The Northern Lights are a well-known phenomenon that can be seen in countries such as Finland, Iceland, Norway and Sweden due to their location near the Artic regions. Not often is Michigan a recommended location to view the Northern Lights. While the chances are much lower than in the countries mentioned above, it is possible. Learn more about seeing the Northern Lights in Michigan below.
What are the Northern Lights?
The Northern Lights, also known as Aurora Borealis, is a natural light display that is caused by the interaction of charged particles from the sun with the Earth’s magnetic field and atmosphere. These charged particles are drawn towards the Earth’s poles by the planet’s magnetic field, where they collide with gas molecules in the atmosphere. These collisions produce a beautiful stunning light show of green, pink and purple in the sky.
When are the Northern Lights visible in Michigan?
The best time to see the Northern Lights in Michigan is during the fall and winter months when the nights are longer and darker. The transitions from fall to winter in October and November and from winter to spring in March and April are commonly when Michiganders report seeing the Northern Lights. When looking for the Northern Lights in Michigan, it is important that you do it on a clear night when there isn’t a threat of snow.
Scientists can usually predict 24 to 48 hours before the Northern Lights are visible in Michigan. It is best to use a tracker such as Aurora Live, to determine the chances of spotting the Aurora Borealis in Michigan.
Where can I see the Northern Lights in Michigan?
The Northern Lights are visible at times in both the Upper Peninsula and Lower Peninsula. No matter where you are in Michigan, it’s important to note that viewing the Northern Lights is dependent on several factors, including solar activity, weather conditions, and light pollution. Be sure to check the weather forecast and the Aurora forecast before heading out to increase your chances of seeing the Northern Lights.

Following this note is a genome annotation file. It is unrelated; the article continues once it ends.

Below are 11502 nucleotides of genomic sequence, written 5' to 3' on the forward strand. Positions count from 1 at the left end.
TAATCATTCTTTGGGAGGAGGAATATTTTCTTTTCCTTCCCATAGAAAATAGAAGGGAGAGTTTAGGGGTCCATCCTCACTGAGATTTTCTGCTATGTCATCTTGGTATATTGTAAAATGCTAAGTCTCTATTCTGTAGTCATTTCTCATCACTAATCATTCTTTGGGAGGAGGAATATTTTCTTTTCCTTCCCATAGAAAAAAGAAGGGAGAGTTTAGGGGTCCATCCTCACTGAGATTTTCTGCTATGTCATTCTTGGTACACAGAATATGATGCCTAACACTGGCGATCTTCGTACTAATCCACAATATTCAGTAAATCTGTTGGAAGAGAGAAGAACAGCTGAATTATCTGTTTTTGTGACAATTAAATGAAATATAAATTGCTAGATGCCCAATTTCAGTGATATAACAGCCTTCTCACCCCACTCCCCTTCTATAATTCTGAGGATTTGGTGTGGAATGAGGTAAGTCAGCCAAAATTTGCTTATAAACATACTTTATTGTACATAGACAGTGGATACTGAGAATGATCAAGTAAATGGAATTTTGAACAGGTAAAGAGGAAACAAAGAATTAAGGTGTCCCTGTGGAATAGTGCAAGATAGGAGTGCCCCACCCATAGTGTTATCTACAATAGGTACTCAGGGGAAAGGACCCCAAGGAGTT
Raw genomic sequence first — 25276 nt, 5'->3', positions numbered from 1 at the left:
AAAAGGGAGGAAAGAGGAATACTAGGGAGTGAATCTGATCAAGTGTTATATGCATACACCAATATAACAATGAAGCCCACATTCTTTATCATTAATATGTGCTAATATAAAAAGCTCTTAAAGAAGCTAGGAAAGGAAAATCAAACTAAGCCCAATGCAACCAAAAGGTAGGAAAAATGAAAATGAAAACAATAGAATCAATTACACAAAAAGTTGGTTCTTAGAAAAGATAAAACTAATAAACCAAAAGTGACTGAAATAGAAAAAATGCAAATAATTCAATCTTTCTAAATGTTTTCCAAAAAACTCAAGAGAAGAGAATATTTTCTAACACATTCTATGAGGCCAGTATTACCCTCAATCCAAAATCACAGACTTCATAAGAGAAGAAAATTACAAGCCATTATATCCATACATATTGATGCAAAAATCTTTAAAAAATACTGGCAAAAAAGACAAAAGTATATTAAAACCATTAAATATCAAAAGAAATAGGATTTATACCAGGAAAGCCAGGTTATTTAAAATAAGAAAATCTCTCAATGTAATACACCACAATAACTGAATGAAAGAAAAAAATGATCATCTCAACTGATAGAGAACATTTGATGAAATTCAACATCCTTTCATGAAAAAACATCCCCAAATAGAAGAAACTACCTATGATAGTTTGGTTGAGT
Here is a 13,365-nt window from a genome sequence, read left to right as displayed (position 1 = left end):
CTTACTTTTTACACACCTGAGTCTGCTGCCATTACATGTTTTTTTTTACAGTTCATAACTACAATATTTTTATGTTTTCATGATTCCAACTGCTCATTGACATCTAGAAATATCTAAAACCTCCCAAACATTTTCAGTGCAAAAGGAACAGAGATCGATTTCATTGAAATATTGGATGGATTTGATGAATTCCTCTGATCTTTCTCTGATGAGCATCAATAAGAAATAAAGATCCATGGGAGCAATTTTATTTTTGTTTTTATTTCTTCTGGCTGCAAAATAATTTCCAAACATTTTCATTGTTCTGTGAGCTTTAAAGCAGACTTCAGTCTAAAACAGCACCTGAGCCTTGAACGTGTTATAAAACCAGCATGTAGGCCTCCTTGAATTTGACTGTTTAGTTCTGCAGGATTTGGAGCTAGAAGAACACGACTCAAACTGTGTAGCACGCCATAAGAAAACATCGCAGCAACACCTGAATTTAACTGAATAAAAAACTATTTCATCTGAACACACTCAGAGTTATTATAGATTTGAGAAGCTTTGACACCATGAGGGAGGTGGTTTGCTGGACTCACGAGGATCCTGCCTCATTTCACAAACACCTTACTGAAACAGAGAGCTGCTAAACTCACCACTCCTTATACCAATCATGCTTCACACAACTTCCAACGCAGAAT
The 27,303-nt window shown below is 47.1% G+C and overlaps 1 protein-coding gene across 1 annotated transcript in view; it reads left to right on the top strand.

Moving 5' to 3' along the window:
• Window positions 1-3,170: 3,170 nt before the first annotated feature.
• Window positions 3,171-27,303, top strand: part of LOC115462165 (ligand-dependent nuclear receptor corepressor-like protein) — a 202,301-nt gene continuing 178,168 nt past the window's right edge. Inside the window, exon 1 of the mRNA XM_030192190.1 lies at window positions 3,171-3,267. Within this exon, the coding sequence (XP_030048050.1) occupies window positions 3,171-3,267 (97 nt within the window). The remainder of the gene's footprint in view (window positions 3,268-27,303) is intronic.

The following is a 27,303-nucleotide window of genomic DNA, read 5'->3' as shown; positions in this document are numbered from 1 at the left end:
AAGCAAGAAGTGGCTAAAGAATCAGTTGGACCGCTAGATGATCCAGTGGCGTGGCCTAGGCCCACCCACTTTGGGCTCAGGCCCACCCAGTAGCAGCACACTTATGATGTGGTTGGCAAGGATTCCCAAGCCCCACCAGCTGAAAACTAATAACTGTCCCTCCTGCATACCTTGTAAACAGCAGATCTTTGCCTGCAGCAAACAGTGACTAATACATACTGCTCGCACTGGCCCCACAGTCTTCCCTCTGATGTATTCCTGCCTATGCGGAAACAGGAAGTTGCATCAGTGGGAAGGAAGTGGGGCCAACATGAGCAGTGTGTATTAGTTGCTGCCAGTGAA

Where can you see the Northern Lights in Michigan’s Upper Peninsula?
The likelihood of seeing the Northern Lights is higher in Michigan’s Upper Peninsula. The area has relatively low levels of light pollution in many areas. Here are some places in the UP that are known for their Northern Lights viewing opportunities:
Porcupine Mountains Wilderness State Park – Located in Ontonagon, this park is one of the largest state parks in Michigan and offers expansive views of the night sky.
Copper Harbor – Located at the tip of the Keweenaw Peninsula, Copper Harbor is known for its clear skies and is a popular spot for stargazing and Northern Lights viewing.
Marquette – The city of Marquette is located on the shores of Lake Superior and is another popular location for Northern Lights viewing due to its location and relatively low levels of light pollution.
Where can you see the Northern Lights in Michigan’s Lower Peninsula?
While the Upper Peninsula is more frequently recommended for spotting the Northern Lights, the Lower Peninsula has opportunities too.
Sleeping Bear Dunes National Lakeshore – Located on the northwest coast of the Lower Peninsula, this park offers clear views of the northern horizon and has relatively low levels of light pollution.
Headlands International Dark Sky Park – Located in Mackinaw City, this park is known for its dark skies, making it an excellent place to see the Northern Lights.
Mackinac Island – This historic island in Lake Huron is another location with clear views of the northern horizon and minimal light pollution.
What time of day is best to see the Northern Lights in Michigan?
The best time to see the Northern Lights in Michigan is often between 10 pm and 2 am when the sky is typically darkest. Again, the Northern Lights are unpredictable, and it is important to check the Aurora forecast before venturing out to catch a glimpse of the impressive light show.
Have you seen the Northern Lights in Michigan?
Let us know where you saw the Northern Lights so other Michiganders can enjoy the spectacular light display! We’d love to see your pictures too!